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Robotic manipulation with flexible link fingers

Citation

Sur, Sudipto (1997) Robotic manipulation with flexible link fingers. Dissertation (Ph.D.), California Institute of Technology. http://resolver.caltech.edu/CaltechETD:etd-01172008-092801

Abstract

Robots with structural flexibility provide an attractive alternative to rigid robots for many of the new and evolving applications in robotics. In certain applications their use is unavoidable. The increased complexity in modeling and control of such robots is offset by desirable performance enhancements in some respects. In this thesis we present a singular perturbation approach for modeling, analysis and control of robots with flexibility. As our singular perturbation approach does not treat the flexible manipulator as a perturbation of the rigid manipulator, it can treat significant flexibility, beyond the linear range. Analysis based on this approach leads to some provably stable control laws for the hybrid position and force control of flexible-link manipulators. The analysis is done in the framework of a single robot manipulator in a constrained motion task. Simulations and experimental results are presented for this case. To show applicability of the results to more general and complex systems with flexibilities we also present experimental data from a planar, two-fingered, reconfigurable grasping setup which allows rigid and flexible configurations. The aim of the experimentation is to show the applicability of the control laws and analysis developed, and to determine the performance enhancements resulting from the introduction of flexibility. Experimental data is analysed to show the tradeoffs between controller complexity and performance enhancement as we deal with greater flexibility. Various performance criteria are set up and experimental results are discussed within their framework. We conclude that large flexibility can be controlled without too much additional effort, has performance comparable to that of rigid robots, and possesses enhancing properties which make it appealing for use in certain types of applications.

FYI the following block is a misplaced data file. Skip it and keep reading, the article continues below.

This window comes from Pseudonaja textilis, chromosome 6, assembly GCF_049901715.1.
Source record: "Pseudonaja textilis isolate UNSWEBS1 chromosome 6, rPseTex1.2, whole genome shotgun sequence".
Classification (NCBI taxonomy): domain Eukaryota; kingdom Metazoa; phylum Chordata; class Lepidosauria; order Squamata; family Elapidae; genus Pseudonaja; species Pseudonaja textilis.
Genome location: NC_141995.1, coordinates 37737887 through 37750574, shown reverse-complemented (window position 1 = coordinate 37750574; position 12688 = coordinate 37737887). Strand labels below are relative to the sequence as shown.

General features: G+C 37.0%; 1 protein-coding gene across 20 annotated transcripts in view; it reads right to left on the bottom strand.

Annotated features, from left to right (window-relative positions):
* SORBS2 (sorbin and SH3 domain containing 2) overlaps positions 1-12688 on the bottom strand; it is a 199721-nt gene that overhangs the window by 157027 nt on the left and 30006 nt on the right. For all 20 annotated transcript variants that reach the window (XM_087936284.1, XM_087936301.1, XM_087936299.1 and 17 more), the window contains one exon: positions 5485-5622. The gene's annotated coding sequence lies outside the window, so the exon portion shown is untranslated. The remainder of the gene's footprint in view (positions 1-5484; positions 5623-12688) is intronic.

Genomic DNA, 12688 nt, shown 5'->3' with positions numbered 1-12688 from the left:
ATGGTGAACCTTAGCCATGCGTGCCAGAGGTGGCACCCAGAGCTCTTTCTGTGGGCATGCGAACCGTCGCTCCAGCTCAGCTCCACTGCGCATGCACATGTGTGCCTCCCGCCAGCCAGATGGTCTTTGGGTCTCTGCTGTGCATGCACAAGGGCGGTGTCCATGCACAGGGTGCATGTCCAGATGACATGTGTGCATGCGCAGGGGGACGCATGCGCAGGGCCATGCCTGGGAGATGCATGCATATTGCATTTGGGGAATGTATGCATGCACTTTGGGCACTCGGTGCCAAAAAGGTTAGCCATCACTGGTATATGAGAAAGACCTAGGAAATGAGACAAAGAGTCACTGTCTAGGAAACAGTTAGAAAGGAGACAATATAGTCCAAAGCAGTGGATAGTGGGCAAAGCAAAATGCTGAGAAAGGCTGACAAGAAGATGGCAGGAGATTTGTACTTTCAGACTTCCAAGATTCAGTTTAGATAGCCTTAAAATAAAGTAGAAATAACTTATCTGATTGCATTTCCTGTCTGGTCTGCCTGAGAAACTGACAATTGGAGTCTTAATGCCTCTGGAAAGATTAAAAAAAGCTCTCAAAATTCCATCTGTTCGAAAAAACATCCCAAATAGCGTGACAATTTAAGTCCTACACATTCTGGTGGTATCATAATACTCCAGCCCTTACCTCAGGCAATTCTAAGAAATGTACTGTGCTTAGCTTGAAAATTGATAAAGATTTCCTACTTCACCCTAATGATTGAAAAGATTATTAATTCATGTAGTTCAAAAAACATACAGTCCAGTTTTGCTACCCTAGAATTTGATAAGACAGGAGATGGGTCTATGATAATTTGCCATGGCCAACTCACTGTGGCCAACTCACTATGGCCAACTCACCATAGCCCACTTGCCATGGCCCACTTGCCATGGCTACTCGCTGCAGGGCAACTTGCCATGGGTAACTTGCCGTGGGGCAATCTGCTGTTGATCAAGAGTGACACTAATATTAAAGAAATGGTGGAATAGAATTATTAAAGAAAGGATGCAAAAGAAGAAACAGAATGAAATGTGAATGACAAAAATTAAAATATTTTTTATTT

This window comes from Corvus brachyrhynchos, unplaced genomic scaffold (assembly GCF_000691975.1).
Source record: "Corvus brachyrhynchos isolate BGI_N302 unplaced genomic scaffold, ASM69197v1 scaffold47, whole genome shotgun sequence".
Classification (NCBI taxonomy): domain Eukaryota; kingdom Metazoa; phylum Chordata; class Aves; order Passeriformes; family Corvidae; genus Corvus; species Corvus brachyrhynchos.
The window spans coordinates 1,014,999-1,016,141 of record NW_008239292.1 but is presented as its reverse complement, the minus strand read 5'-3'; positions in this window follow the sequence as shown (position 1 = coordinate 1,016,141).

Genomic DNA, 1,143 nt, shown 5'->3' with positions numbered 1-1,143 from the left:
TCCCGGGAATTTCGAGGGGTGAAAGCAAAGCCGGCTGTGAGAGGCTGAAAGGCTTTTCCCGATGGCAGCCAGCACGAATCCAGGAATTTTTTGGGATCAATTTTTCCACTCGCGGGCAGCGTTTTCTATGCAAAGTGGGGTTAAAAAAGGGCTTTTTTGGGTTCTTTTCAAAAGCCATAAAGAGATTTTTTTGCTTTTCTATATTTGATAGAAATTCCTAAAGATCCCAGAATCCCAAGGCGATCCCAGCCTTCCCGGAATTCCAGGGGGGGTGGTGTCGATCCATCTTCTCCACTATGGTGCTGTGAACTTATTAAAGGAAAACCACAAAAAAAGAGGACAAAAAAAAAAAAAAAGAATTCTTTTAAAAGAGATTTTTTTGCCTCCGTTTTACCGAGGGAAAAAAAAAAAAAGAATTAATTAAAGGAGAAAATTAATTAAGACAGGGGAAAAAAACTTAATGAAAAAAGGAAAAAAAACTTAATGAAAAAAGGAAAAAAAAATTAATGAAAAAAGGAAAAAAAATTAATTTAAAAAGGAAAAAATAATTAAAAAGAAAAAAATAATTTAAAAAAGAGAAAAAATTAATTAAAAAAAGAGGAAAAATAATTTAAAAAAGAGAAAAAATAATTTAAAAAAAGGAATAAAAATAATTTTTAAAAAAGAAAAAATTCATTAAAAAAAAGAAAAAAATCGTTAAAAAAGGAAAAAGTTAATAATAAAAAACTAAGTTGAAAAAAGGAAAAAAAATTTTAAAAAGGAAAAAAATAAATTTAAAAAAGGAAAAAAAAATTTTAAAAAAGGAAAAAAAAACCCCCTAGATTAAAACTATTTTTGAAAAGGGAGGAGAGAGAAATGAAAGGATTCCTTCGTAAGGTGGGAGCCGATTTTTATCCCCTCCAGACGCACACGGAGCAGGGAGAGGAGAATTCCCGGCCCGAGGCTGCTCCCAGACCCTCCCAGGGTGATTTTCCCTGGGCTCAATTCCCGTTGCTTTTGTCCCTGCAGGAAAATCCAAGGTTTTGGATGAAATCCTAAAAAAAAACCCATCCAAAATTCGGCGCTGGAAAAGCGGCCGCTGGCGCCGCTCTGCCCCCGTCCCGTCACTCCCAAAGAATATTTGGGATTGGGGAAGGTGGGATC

Item Type:Thesis (Dissertation (Ph.D.))
Subject Keywords:Mechanical Engineering
Degree Grantor:California Institute of Technology
Division:Engineering and Applied Science
Major Option:Mechanical Engineering
Thesis Availability:Public (worldwide access)
Research Advisor(s):
  • Burdick, Joel Wakeman (advisor)
  • Murray, Richard M. (advisor)
Thesis Committee:
  • Unknown, Unknown
Defense Date:20 January 1997
Record Number:CaltechETD:etd-01172008-092801
Persistent URL:http://resolver.caltech.edu/CaltechETD:etd-01172008-092801
Default Usage Policy:No commercial reproduction, distribution, display or performance rights in this work are provided.
ID Code:214
Collection:CaltechTHESIS
Deposited By: Imported from ETD-db
Deposited On:13 Feb 2008
Last Modified:12 Feb 2013 21:25

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